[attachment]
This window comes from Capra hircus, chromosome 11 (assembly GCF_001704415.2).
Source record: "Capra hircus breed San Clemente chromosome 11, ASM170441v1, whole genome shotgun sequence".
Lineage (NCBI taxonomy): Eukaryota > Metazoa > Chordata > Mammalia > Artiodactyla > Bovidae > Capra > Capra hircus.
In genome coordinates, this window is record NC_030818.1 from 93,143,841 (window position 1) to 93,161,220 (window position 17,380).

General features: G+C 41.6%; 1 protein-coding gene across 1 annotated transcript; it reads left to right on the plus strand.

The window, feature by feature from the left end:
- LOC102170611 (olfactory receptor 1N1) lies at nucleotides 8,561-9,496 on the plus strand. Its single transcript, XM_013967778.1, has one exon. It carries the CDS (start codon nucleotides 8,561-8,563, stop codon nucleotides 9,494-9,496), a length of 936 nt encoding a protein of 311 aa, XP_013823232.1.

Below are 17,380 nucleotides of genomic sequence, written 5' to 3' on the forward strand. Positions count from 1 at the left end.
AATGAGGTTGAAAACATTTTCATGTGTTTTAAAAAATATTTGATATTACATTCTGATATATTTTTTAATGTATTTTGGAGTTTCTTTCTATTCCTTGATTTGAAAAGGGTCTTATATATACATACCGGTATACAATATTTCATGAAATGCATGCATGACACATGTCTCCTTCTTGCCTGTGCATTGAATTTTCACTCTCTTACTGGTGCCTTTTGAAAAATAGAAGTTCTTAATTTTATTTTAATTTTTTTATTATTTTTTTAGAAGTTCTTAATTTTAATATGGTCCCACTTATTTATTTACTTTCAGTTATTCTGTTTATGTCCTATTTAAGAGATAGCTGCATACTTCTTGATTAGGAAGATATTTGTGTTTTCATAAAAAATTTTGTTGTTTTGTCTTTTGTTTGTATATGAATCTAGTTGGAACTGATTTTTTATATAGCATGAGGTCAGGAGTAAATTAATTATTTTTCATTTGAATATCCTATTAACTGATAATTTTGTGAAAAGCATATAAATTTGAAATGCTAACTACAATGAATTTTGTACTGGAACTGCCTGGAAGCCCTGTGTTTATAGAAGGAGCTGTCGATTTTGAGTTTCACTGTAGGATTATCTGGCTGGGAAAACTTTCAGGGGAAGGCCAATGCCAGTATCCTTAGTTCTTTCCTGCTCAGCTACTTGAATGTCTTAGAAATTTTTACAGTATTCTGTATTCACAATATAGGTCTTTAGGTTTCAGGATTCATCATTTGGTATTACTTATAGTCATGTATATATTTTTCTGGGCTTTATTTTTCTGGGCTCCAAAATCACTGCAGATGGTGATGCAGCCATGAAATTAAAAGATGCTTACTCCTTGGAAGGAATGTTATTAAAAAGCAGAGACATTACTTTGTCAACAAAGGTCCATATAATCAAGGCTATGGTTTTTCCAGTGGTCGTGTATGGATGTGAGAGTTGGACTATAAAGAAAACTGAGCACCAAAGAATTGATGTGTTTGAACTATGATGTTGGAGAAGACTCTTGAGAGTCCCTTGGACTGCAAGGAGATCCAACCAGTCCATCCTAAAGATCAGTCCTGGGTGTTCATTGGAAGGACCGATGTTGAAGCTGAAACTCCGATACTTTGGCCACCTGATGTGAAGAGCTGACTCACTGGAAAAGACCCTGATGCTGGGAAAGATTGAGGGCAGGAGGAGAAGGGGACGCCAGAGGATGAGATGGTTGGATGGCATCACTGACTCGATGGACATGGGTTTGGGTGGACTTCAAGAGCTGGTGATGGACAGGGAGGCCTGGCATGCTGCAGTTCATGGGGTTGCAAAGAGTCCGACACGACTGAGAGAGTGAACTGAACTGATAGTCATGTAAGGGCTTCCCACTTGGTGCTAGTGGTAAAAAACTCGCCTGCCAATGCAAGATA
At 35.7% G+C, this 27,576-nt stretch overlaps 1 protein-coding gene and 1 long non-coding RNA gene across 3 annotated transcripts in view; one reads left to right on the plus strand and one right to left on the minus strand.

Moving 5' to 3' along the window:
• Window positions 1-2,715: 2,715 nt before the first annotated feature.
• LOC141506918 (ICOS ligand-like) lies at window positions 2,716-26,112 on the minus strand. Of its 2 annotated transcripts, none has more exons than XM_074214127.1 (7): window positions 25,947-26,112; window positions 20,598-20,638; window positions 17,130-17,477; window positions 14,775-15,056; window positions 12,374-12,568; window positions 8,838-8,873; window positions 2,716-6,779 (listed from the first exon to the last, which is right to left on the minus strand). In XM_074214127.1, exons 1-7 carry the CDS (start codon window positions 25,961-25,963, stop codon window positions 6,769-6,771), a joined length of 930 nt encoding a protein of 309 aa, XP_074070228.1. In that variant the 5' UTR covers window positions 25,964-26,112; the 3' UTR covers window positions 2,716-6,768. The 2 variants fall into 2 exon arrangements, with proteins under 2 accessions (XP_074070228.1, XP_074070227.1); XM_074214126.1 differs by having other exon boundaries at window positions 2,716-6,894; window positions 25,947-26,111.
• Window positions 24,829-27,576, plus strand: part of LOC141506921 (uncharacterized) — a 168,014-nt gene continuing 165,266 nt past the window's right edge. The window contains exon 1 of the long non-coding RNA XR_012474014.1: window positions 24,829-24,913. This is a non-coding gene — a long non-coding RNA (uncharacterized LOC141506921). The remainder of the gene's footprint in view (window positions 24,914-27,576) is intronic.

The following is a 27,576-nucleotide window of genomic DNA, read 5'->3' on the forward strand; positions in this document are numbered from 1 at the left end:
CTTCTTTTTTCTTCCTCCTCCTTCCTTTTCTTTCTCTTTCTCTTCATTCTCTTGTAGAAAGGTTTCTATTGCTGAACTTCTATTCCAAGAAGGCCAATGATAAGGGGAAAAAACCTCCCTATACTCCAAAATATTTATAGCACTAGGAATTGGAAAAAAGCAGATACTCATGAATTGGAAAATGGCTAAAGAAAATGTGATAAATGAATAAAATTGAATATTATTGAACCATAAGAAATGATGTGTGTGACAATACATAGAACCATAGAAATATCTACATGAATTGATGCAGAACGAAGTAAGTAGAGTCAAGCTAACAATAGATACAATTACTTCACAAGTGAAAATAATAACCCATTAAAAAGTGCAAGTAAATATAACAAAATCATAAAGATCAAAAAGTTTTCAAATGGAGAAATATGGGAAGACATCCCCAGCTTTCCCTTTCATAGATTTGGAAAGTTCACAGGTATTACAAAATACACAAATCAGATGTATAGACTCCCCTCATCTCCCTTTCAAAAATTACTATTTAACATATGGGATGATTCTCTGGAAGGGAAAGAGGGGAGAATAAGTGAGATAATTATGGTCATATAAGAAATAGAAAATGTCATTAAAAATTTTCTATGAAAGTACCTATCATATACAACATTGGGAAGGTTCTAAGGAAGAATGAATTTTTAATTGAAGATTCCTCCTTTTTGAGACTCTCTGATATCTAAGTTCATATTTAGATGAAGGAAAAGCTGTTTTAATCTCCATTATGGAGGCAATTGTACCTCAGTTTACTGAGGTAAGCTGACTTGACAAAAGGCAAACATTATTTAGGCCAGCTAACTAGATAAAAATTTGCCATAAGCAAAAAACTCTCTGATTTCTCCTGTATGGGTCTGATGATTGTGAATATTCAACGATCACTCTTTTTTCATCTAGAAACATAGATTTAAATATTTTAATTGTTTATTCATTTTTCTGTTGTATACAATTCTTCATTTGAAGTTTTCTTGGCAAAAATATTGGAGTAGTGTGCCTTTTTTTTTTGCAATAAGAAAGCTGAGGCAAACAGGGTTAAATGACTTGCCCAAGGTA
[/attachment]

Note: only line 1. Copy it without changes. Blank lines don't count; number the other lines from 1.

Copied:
This window comes from Capra hircus, chromosome 11 (assembly GCF_001704415.2).